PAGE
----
PNW Landscape Plant Guide

brought to you by the plant geeks at Calendula Farm

Goat’s Beard (Aruncus dioicus)

Do you like dramatic and floofy plants? If you answered yes, then here’s your ticket to the show. Aruncus dioicus is native to parts of the northern hemisphere with species endemic in the Pacific Northwest from southern Alaska to northern California and east of the Mississippi near the Atlantic coast. It sets up performance spaces in open woodlands and at the edges of forests, especially near sources of water. It attracts a wide range of winged audiences including native bees, hoverflies, butterflies, and moths. A v.i.p. In the audience is the Dusky Azure moth who use it as a host plant for its caterpillar. Aruncus has also historically been used by humans to treat digestive & skin problems, and halitosis.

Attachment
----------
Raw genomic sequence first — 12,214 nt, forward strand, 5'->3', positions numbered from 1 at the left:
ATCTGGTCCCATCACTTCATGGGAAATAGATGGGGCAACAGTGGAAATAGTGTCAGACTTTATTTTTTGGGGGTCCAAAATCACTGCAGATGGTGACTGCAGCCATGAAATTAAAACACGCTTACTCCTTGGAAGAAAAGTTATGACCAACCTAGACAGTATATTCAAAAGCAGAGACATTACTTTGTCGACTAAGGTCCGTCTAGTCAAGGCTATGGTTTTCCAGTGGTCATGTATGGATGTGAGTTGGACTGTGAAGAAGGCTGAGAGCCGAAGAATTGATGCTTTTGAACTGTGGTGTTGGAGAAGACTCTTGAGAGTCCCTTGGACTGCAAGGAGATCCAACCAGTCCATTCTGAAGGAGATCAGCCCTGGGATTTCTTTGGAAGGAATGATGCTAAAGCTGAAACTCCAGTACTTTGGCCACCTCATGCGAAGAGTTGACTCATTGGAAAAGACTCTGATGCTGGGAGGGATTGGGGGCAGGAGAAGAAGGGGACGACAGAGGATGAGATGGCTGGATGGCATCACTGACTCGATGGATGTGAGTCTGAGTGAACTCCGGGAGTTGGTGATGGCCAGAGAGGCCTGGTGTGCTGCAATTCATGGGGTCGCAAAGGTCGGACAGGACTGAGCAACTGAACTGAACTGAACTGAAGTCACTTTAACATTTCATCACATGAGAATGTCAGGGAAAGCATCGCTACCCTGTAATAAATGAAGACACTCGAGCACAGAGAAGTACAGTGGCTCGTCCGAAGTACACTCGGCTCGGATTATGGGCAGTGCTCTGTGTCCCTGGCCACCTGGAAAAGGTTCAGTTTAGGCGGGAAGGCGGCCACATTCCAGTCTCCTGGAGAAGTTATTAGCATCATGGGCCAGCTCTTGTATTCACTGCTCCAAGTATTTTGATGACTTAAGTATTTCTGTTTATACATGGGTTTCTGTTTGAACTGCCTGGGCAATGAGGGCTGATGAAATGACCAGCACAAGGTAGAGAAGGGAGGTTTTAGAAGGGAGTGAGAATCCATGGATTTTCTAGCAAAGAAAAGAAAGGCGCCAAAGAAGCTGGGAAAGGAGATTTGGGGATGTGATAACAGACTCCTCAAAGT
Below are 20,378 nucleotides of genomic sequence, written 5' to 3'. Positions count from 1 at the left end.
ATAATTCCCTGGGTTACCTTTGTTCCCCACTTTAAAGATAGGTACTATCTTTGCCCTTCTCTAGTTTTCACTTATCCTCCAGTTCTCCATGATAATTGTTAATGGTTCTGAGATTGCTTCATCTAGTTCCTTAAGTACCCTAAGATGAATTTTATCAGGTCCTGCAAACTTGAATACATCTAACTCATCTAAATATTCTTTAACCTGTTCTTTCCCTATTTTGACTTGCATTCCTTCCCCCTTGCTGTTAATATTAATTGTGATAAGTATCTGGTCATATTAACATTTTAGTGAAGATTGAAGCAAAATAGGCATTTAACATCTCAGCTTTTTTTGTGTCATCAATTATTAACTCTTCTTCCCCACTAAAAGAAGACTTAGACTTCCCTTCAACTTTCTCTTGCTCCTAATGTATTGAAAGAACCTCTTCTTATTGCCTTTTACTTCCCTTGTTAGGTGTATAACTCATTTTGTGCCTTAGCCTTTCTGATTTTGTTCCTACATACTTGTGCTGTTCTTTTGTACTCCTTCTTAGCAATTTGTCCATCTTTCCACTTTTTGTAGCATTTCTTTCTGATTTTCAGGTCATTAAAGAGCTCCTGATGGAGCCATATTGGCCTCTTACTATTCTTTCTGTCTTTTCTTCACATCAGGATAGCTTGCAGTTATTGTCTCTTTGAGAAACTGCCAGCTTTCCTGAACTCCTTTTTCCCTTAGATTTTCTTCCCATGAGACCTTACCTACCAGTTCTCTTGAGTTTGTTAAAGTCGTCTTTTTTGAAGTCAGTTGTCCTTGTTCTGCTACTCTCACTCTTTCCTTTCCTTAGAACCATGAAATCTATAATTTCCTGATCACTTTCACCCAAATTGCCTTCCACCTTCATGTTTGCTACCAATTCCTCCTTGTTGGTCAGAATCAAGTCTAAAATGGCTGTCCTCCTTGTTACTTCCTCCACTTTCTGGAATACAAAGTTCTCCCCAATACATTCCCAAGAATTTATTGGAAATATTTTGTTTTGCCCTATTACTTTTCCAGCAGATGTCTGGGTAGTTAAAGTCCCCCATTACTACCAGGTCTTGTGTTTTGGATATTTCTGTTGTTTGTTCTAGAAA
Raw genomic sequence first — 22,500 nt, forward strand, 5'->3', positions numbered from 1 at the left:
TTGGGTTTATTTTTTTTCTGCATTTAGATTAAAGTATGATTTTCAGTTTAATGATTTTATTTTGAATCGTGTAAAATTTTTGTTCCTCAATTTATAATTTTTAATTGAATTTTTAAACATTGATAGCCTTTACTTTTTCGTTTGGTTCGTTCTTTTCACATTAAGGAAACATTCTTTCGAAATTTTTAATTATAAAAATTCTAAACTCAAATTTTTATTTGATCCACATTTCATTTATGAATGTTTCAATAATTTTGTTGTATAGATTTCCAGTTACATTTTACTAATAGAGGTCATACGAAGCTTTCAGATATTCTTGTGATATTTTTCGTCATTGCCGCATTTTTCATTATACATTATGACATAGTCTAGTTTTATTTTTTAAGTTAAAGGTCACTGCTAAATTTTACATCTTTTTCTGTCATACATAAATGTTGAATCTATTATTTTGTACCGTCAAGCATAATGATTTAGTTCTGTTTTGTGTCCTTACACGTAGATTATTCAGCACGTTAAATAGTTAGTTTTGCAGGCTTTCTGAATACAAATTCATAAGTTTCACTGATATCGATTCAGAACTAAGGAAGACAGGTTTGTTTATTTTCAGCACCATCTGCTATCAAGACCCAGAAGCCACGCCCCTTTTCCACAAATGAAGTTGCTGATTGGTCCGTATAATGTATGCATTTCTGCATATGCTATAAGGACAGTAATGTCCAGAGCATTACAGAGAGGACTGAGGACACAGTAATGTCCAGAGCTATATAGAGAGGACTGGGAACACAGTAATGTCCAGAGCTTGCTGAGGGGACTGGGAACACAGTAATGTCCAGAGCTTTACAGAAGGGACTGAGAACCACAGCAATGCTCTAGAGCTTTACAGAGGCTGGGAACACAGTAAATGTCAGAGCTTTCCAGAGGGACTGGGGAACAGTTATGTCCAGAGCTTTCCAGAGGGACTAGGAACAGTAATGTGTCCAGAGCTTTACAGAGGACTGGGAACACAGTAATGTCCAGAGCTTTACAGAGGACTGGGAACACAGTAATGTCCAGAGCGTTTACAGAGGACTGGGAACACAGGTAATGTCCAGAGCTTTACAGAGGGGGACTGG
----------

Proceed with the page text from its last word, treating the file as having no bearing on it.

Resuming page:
Goat’s Beard is a perennial growing to around five feet tall, sometimes staying around three feet. It wakes up in early spring and quickly unfurls many pinnately leaved stems to form a lush, bushy clump of airy foliage. From late spring to mid-summer, creamy white feathery plumes that look like ostrich tails shoot above the greenery and wave in gentle summer breezes. It will spread into a small colony of itself but is easy to control if the patch starts taking up too much space.

It prefers more shade than the sun but will tolerate more sun if it also gets consistent watering. In an urban setting, Goat’s Beard looks best as a backdrop for the rest of the garden. Use it to define the space.

Open 10-5 Tuesday-Sunday.